Sunday, 16 September 2012

iPhone 5 vs Nokia Lumia 920 vs Samsung Galaxy Slll: Why Apple is still the king despite late entry

iPhone 5 vs Nokia Lumia 920 vs Samsung Galaxy Slll: Why Apple is still the king despite late entry

Clean Media Correspondent

Washingoton DC, Sept 16 (CMC) In 2016, phonemakers will ship a billion smartphones, according to research firm NPD DisplaySearch. That will be one smartphone for nearly every sixth person on the planet. The pot of gold at the end of that particular rainbow is pretty gigantic, and it is little wonder that vicious battles are being fought in courtrooms and markets around the world. It is into this ultimate war for tech dominance that the iPhone 5 has been delivered. 

True to form, Apple delivered yet another competent iteration of its money-spinning device. But the 'reality distortion field' mastered by the late Steve Jobs is starting to wear off. Look closer (in a manner of speaking, of course), and what we have is a device physically sleeker than its predecessor, but not all that different fundamentally.

While it is true that smartphones have matured as a product category and we are mostly going to see incremental changes as opposed to defining innovations ( touchscreen, apps, retina display, Siri, etc.), there is something more at work here.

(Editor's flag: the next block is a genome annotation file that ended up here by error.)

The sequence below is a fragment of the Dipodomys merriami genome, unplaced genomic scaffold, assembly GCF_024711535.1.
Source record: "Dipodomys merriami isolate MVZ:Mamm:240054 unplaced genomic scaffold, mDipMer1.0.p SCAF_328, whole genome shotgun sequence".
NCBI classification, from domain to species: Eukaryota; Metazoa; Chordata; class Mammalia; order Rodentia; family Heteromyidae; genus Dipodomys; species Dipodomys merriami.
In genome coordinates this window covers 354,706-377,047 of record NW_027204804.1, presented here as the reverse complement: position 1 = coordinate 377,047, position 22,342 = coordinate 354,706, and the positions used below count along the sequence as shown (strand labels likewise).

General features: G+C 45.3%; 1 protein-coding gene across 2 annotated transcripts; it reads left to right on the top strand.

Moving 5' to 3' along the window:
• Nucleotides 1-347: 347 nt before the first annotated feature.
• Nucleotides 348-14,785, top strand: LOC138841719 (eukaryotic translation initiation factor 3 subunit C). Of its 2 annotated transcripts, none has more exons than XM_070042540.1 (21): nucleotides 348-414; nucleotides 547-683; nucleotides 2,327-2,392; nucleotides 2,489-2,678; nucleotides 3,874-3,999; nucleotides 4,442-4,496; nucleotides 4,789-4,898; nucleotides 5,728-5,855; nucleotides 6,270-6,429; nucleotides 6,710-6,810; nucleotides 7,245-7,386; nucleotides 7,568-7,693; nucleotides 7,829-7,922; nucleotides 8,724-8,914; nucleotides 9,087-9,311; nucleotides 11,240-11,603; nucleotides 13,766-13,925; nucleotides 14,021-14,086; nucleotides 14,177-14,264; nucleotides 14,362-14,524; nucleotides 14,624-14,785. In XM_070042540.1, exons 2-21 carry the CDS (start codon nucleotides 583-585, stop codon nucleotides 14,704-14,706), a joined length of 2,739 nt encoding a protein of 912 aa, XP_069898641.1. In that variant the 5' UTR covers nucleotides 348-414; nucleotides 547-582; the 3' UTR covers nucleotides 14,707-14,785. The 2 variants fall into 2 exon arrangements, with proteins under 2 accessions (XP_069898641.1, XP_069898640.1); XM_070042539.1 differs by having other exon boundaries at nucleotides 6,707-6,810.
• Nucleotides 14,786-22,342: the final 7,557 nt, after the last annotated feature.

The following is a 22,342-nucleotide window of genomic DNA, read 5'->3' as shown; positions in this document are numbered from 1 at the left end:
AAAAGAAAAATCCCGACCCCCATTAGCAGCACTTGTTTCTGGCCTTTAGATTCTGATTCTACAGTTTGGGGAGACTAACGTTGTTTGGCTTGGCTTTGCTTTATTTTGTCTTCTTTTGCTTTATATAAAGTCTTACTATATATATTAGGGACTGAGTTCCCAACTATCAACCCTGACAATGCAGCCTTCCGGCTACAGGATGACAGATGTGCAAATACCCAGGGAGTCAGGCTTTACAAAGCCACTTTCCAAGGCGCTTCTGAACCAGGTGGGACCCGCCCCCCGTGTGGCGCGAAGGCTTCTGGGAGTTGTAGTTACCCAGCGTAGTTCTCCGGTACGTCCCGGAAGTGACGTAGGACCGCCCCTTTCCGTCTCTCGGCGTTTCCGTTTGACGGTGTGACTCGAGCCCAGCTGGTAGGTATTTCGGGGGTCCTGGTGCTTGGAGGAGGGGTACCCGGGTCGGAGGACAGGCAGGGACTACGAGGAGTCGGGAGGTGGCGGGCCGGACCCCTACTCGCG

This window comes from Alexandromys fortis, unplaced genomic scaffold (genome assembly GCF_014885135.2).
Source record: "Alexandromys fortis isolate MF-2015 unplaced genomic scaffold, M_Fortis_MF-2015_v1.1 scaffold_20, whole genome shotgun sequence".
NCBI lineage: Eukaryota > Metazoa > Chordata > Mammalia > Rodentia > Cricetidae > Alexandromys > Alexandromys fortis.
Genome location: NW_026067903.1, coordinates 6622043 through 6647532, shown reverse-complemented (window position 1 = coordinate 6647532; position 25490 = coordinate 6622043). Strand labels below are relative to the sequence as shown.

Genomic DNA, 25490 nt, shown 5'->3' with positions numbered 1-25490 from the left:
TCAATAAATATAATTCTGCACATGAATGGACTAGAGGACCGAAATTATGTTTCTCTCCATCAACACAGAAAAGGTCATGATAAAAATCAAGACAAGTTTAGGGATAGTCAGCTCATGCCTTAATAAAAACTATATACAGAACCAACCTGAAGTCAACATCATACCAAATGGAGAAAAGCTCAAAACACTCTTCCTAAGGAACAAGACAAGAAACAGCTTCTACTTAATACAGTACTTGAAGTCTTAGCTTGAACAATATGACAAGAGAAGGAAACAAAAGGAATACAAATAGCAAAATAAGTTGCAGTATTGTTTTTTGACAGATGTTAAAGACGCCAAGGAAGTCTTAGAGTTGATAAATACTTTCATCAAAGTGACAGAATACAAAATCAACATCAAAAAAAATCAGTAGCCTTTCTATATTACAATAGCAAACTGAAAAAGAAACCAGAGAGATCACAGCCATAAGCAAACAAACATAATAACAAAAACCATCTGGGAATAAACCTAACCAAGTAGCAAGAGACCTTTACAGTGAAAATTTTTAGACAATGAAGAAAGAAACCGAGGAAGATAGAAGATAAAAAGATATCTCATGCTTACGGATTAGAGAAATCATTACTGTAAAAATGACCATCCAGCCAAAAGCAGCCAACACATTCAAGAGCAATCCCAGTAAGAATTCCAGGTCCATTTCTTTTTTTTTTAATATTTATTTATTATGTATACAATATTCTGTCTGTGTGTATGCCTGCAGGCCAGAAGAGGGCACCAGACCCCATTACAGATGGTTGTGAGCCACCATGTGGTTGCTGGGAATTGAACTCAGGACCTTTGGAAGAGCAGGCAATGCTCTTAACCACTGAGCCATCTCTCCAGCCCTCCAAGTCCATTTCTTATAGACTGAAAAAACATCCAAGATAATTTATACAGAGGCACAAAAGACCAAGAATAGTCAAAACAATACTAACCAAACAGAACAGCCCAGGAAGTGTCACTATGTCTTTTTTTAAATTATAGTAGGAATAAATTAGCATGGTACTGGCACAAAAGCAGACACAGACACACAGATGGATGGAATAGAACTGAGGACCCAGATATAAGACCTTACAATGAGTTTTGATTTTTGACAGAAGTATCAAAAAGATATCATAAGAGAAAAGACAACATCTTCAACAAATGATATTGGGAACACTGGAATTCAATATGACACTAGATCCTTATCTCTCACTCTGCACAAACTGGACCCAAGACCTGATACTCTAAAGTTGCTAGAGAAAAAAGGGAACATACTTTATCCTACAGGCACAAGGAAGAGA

If the iPhone 5 has failed to elicit the glowing universal admiration the product line is used to, it is because it has been born into a world with more competent rivals than any of its predecessors. It has in fact been shaped by competition perhaps more than any other Apple device. In other words, after years of leading and shaping the industry, Apple is playing catch up in the handsets category, the arc of its domination appearing to plateau.

The larger screen is a direct response to the success of Samsung's Android phones with large screens. Jobs believed that 3.5 inch (diagonally) was the optimum size for a smartphone. Samsung's flagship Galaxy 3 smartphone sports a 4.8-inch screen. It sold 20 million units in three months of launch. Now iPhone has a 4-inch screen, and a 16:9 aspect ratio.

If there is one decision that was forced on Apple, this is it. Apple has always stuck with compatible aspect ratios and resolutions on its iPhones and iPads for a reason — the vast array of apps in its appstore should work seamlessly across devices and iterations. For the first time, some 700,000 apps made for iOS will appear letterboxed (with black bars at the edges) on Apple's latest device, not an experience the company is known to tolerate.

Apple's decision to do away with Google Maps as standard maps solution in iOS and opt for a proprietary solution is in parts driven by its worsening rivalry with Google. But it is also born out of a desire to take control of the maps experience. Nokia, for instance, has been getting attention for its maps and offline navigation suite, thanks to its $8.1-billion acquisition of Navteq.

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